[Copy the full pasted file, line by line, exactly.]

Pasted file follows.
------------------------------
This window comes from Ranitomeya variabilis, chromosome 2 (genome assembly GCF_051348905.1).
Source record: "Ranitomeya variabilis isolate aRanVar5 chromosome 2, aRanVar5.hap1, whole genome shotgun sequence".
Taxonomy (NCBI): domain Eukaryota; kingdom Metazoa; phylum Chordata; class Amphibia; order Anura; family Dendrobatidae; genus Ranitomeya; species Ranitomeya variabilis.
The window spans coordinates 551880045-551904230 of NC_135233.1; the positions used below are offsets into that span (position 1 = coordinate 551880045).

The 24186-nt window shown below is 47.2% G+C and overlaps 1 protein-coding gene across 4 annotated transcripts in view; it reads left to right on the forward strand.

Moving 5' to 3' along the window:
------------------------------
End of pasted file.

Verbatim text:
This window comes from Ranitomeya variabilis, chromosome 2 (genome assembly GCF_051348905.1).
Source record: "Ranitomeya variabilis isolate aRanVar5 chromosome 2, aRanVar5.hap1, whole genome shotgun sequence".
Taxonomy (NCBI): domain Eukaryota; kingdom Metazoa; phylum Chordata; class Amphibia; order Anura; family Dendrobatidae; genus Ranitomeya; species Ranitomeya variabilis.
The window spans coordinates 551880045-551904230 of NC_135233.1; the positions used below are offsets into that span (position 1 = coordinate 551880045).

The 24186-nt window shown below is 47.2% G+C and overlaps 1 protein-coding gene across 4 annotated transcripts in view; it reads left to right on the forward strand.

Moving 5' to 3' along the window: